Saturday, June 11, 2011

Parenting is hard. Duh, right?

I knew parenting was going to be hard. I was under no illusions. But the part I most dreaded was when my children got old enough to want to play with me. The early part, while mind-numbingly exhausting, is fairly free of mental interaction with your child. You feed them, get them to sleep, hold them, make eye contact when they're actually awake, and you're good. I'm excellent at performing routine and dull tasks. I was really good at newborn parenting and got lots of compliments. Of course, I'm sure most new mothers get lots of compliments, but still.

No, the newborn part didn't phase me. The toddler part and beyond did and does scare me. You see, given the choice I will find myself a nice pleasant spot away from people with a book and stay there. You don't have to talk to me or play with me. In fact, just leave me alone. I'm sure I was different when I was younger, but starting at the age of ten the previous description fits me to a T (until I get done with the book and have no other books at hand. Then I get bored and make Damm play with me. Nothing dirty intended or implied there). I don't like games, most of the children's shows are BORING and INACCURATE. What's with Diego giving kids the idea that a jaguar makes a suitable pet? Or Dora. Dora is worse. I can't even think about it right now. I don't like baths (they get five minute or less baths), the park is fine for about ten minutes, and aren't you glad I wasn't your mother?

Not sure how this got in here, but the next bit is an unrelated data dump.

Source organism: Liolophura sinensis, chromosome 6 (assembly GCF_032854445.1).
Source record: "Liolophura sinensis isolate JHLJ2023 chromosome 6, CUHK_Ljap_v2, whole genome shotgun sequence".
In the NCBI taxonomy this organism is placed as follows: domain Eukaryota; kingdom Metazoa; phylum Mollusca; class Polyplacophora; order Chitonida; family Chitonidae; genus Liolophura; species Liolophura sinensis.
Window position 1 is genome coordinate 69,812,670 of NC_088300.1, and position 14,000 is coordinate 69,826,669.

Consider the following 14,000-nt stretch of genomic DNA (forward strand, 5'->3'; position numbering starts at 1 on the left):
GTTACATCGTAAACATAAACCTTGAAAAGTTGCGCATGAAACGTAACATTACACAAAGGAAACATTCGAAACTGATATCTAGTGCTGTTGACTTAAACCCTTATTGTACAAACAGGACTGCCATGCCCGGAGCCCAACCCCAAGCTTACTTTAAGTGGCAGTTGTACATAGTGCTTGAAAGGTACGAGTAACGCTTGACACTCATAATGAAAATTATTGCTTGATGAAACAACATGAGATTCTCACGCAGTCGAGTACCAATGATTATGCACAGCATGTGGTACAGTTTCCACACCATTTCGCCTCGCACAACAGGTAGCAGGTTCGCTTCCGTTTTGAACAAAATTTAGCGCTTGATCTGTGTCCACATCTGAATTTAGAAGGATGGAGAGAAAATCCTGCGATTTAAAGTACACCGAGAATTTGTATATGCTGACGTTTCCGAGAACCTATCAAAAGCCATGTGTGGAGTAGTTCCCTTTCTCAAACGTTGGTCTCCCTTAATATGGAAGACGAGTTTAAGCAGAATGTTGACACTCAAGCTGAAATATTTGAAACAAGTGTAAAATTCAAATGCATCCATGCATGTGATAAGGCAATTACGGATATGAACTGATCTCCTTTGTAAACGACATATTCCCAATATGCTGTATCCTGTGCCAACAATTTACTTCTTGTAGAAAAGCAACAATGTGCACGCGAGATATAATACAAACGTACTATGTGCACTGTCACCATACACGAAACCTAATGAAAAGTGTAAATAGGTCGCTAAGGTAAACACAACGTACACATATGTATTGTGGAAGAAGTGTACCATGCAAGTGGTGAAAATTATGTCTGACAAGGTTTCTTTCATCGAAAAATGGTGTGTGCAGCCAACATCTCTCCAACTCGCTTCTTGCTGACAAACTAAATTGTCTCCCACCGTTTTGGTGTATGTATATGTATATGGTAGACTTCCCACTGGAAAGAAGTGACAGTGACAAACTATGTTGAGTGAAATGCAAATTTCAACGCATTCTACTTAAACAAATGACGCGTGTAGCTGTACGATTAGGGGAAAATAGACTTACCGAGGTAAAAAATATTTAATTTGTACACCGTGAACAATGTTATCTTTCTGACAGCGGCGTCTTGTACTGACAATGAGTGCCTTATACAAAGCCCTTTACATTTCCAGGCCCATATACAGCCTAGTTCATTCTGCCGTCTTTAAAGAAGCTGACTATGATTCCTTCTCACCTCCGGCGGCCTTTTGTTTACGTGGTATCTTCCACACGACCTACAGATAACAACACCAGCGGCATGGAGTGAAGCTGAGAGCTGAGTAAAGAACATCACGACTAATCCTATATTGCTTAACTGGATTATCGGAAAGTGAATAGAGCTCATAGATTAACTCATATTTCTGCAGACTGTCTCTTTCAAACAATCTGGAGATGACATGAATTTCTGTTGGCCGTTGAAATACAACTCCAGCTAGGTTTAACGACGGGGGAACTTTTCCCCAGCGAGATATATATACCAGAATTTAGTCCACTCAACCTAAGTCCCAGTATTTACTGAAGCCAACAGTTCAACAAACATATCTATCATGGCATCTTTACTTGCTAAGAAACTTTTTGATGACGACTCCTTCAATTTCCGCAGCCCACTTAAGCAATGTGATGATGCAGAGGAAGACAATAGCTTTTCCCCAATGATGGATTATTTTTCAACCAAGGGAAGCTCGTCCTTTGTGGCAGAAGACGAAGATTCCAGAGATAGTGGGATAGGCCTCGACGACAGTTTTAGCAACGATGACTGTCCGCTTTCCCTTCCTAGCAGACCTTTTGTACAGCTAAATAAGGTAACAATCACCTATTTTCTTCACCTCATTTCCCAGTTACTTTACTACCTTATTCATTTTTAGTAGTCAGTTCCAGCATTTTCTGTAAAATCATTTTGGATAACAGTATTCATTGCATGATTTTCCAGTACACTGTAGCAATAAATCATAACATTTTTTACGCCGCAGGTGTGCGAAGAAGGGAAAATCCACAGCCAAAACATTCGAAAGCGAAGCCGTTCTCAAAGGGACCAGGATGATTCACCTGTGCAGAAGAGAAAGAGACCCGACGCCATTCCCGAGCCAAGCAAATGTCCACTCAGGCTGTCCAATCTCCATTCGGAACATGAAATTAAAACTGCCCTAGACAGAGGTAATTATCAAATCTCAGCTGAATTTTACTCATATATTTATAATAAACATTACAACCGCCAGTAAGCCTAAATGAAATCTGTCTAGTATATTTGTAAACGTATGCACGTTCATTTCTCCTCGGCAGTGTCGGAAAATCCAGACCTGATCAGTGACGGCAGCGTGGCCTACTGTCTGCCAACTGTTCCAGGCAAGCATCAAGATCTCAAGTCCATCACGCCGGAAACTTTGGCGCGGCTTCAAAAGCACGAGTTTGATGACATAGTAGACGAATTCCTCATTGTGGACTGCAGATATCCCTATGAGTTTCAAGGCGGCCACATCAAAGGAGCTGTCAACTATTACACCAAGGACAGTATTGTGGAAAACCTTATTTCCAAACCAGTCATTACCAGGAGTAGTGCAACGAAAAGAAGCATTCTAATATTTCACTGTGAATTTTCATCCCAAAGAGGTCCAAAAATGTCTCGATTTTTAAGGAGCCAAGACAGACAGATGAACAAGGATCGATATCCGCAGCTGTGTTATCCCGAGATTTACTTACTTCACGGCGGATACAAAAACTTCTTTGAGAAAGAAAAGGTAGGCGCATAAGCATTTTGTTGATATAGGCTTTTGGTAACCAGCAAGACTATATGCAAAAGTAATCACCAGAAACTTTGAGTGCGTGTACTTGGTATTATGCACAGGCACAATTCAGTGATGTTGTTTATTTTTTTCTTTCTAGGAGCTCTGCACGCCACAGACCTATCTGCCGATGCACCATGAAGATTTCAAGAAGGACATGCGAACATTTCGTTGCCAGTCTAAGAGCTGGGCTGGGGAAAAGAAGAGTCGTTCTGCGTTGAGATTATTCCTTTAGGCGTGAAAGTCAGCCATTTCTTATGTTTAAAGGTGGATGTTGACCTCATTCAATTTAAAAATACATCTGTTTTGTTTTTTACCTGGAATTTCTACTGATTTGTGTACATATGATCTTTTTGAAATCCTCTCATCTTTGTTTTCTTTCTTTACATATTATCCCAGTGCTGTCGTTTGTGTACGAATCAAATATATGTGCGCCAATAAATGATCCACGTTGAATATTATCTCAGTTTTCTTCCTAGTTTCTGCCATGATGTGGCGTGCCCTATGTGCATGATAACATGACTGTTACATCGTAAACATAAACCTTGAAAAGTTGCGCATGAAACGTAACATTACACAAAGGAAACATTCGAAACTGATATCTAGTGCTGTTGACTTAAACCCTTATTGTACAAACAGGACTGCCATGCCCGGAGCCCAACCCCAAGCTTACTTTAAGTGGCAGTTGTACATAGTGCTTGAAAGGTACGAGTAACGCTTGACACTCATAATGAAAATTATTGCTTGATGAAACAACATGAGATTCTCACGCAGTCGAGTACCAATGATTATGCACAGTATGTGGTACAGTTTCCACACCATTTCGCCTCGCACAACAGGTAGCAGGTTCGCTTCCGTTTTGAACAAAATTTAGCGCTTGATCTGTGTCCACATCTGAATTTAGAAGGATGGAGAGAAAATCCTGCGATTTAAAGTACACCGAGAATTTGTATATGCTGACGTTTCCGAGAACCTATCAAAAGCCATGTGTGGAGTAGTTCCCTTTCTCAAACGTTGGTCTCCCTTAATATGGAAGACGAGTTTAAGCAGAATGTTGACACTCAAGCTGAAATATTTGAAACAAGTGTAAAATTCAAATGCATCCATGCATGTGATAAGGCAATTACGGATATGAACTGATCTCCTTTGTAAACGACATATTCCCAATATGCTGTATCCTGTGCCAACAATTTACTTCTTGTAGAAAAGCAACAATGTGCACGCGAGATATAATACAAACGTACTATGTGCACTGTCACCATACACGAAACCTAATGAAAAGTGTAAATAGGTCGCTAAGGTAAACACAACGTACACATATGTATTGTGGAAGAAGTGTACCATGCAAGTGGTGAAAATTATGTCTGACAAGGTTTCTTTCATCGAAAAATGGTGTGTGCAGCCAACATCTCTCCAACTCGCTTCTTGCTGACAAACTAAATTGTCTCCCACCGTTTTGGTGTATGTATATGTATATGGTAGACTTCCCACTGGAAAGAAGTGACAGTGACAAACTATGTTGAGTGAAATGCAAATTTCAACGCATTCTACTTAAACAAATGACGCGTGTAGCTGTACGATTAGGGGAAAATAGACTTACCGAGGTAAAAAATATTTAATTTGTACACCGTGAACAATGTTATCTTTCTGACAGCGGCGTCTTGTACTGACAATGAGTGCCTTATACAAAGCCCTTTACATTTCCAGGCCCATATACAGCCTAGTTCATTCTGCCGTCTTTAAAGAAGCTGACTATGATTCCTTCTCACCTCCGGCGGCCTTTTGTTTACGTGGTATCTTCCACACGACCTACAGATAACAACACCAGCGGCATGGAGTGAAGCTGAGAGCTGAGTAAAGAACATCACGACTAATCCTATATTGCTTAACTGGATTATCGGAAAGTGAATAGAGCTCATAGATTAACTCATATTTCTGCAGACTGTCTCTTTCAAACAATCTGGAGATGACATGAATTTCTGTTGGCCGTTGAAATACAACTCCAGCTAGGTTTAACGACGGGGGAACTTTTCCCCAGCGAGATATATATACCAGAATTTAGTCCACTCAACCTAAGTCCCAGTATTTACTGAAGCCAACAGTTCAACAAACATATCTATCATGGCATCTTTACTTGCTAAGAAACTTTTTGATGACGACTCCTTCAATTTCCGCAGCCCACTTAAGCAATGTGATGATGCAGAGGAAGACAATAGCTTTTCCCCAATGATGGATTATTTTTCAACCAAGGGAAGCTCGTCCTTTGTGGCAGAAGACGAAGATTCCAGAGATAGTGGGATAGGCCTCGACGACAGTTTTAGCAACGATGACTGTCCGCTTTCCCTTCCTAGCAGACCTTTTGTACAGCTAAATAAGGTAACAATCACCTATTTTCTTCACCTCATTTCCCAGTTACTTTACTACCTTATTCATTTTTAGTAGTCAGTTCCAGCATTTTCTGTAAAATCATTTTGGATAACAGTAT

On the other hand, I am confident that my kids will get the best schooling it is possible to get. I grew up around women who didn't have any degrees to speak of raise intelligent kids who got excellent grades in college and in general succeeded in life. I will have a degree, the support of both my mom and my mother-in-law, and a husband who is in total agreement with homeschooling. I have no fear. I am also good at reading to my kids and making time for the bookstore and library. They like to watch me exercise, and that has to be good, right? Setting a good example and all that.

But still, I worry. What parent doesn't? I worry that somehow I will be denying them something because I never forced myself to religiously go to the park, or play games all afternoon. I worry because I don't know that many parents with kids so they have yet to have a playdate. And during the semester? Forget it. I don't even have time for dates for Damm and myself.

But then again, I must have been given these particular children for a reason. Perhaps they need my quirky personality to achieve their personal best. The Orclette's vocabulary is certainly beyond the other four-year-old girls I've come into contact with ("Momma, will you situate my book for me?" or "I am not perspicacious momma! Stop saying that!") and the Miniorc seems to enjoy the very detailed explanations I give him when he asks "Was" which means "What is this?" So I should probably stop worrying. Ha.

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